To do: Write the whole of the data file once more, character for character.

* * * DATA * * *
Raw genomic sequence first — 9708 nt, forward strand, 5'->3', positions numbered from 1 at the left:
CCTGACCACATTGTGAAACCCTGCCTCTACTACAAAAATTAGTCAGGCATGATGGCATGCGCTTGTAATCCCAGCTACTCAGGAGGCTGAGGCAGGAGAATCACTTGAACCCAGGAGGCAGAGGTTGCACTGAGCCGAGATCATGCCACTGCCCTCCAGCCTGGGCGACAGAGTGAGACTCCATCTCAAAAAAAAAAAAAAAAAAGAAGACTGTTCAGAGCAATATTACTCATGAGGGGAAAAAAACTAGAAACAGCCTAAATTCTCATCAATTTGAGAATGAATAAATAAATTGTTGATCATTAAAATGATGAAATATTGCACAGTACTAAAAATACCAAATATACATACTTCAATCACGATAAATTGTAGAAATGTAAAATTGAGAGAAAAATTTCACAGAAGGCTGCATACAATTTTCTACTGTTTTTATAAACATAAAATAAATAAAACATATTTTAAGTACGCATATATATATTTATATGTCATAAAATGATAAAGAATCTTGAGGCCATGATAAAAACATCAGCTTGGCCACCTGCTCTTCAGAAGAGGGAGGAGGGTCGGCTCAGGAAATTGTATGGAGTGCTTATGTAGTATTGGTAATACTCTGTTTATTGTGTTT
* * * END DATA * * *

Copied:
Raw genomic sequence first — 9708 nt, forward strand, 5'->3', positions numbered from 1 at the left:
CCTGACCACATTGTGAAACCCTGCCTCTACTACAAAAATTAGTCAGGCATGATGGCATGCGCTTGTAATCCCAGCTACTCAGGAGGCTGAGGCAGGAGAATCACTTGAACCCAGGAGGCAGAGGTTGCACTGAGCCGAGATCATGCCACTGCCCTCCAGCCTGGGCGACAGAGTGAGACTCCATCTCAAAAAAAAAAAAAAAAAAGAAGACTGTTCAGAGCAATATTACTCATGAGGGGAAAAAAACTAGAAACAGCCTAAATTCTCATCAATTTGAGAATGAATAAATAAATTGTTGATCATTAAAATGATGAAATATTGCACAGTACTAAAAATACCAAATATACATACTTCAATCACGATAAATTGTAGAAATGTAAAATTGAGAGAAAAATTTCACAGAAGGCTGCATACAATTTTCTACTGTTTTTATAAACATAAAATAAATAAAACATATTTTAAGTACGCATATATATATTTATATGTCATAAAATGATAAAGAATCTTGAGGCCATGATAAAAACATCAGCTTGGCCACCTGCTCTTCAGAAGAGGGAGGAGGGTCGGCTCAGGAAATTGTATGGAGTGCTTATGTAGTATTGGTAATACTCTGTTTATTGTGTTT